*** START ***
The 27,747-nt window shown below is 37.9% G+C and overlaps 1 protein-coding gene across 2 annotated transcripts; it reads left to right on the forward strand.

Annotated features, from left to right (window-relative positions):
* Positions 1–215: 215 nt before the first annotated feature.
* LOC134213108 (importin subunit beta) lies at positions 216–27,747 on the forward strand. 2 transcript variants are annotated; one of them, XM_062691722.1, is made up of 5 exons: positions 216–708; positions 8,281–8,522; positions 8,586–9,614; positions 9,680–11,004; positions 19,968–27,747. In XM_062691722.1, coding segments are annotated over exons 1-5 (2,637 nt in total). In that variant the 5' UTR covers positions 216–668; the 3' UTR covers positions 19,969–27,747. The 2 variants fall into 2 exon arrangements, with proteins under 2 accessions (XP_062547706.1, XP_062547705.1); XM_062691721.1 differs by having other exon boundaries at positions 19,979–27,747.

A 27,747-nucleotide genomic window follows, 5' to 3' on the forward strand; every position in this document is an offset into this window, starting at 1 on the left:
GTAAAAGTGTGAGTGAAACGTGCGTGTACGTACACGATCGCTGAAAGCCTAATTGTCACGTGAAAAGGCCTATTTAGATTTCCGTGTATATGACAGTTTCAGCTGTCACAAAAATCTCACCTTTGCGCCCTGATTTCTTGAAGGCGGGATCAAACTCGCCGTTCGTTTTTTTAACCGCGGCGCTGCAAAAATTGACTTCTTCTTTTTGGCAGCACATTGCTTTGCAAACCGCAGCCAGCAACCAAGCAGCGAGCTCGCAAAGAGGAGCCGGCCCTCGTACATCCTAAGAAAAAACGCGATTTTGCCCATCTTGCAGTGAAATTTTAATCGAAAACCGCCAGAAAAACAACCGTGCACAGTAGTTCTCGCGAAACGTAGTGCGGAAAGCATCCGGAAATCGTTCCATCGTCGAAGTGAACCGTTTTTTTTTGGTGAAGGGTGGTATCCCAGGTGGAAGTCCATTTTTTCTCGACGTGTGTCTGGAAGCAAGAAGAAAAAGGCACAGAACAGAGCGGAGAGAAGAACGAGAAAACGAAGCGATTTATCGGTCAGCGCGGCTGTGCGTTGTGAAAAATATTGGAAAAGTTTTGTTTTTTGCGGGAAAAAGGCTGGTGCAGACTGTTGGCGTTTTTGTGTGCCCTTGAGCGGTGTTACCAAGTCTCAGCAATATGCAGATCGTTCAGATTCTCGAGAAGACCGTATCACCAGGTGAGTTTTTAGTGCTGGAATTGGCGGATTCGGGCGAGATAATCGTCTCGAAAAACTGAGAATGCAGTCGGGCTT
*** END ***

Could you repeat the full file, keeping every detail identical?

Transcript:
The 27,747-nt window shown below is 37.9% G+C and overlaps 1 protein-coding gene across 2 annotated transcripts; it reads left to right on the forward strand.

Annotated features, from left to right (window-relative positions):
* Positions 1–215: 215 nt before the first annotated feature.
* LOC134213108 (importin subunit beta) lies at positions 216–27,747 on the forward strand. 2 transcript variants are annotated; one of them, XM_062691722.1, is made up of 5 exons: positions 216–708; positions 8,281–8,522; positions 8,586–9,614; positions 9,680–11,004; positions 19,968–27,747. In XM_062691722.1, coding segments are annotated over exons 1-5 (2,637 nt in total). In that variant the 5' UTR covers positions 216–668; the 3' UTR covers positions 19,969–27,747. The 2 variants fall into 2 exon arrangements, with proteins under 2 accessions (XP_062547706.1, XP_062547705.1); XM_062691721.1 differs by having other exon boundaries at positions 19,979–27,747.

A 27,747-nucleotide genomic window follows, 5' to 3' on the forward strand; every position in this document is an offset into this window, starting at 1 on the left:
GTAAAAGTGTGAGTGAAACGTGCGTGTACGTACACGATCGCTGAAAGCCTAATTGTCACGTGAAAAGGCCTATTTAGATTTCCGTGTATATGACAGTTTCAGCTGTCACAAAAATCTCACCTTTGCGCCCTGATTTCTTGAAGGCGGGATCAAACTCGCCGTTCGTTTTTTTAACCGCGGCGCTGCAAAAATTGACTTCTTCTTTTTGGCAGCACATTGCTTTGCAAACCGCAGCCAGCAACCAAGCAGCGAGCTCGCAAAGAGGAGCCGGCCCTCGTACATCCTAAGAAAAAACGCGATTTTGCCCATCTTGCAGTGAAATTTTAATCGAAAACCGCCAGAAAAACAACCGTGCACAGTAGTTCTCGCGAAACGTAGTGCGGAAAGCATCCGGAAATCGTTCCATCGTCGAAGTGAACCGTTTTTTTTTGGTGAAGGGTGGTATCCCAGGTGGAAGTCCATTTTTTCTCGACGTGTGTCTGGAAGCAAGAAGAAAAAGGCACAGAACAGAGCGGAGAGAAGAACGAGAAAACGAAGCGATTTATCGGTCAGCGCGGCTGTGCGTTGTGAAAAATATTGGAAAAGTTTTGTTTTTTGCGGGAAAAAGGCTGGTGCAGACTGTTGGCGTTTTTGTGTGCCCTTGAGCGGTGTTACCAAGTCTCAGCAATATGCAGATCGTTCAGATTCTCGAGAAGACCGTATCACCAGGTGAGTTTTTAGTGCTGGAATTGGCGGATTCGGGCGAGATAATCGTCTCGAAAAACTGAGAATGCAGTCGGGCTT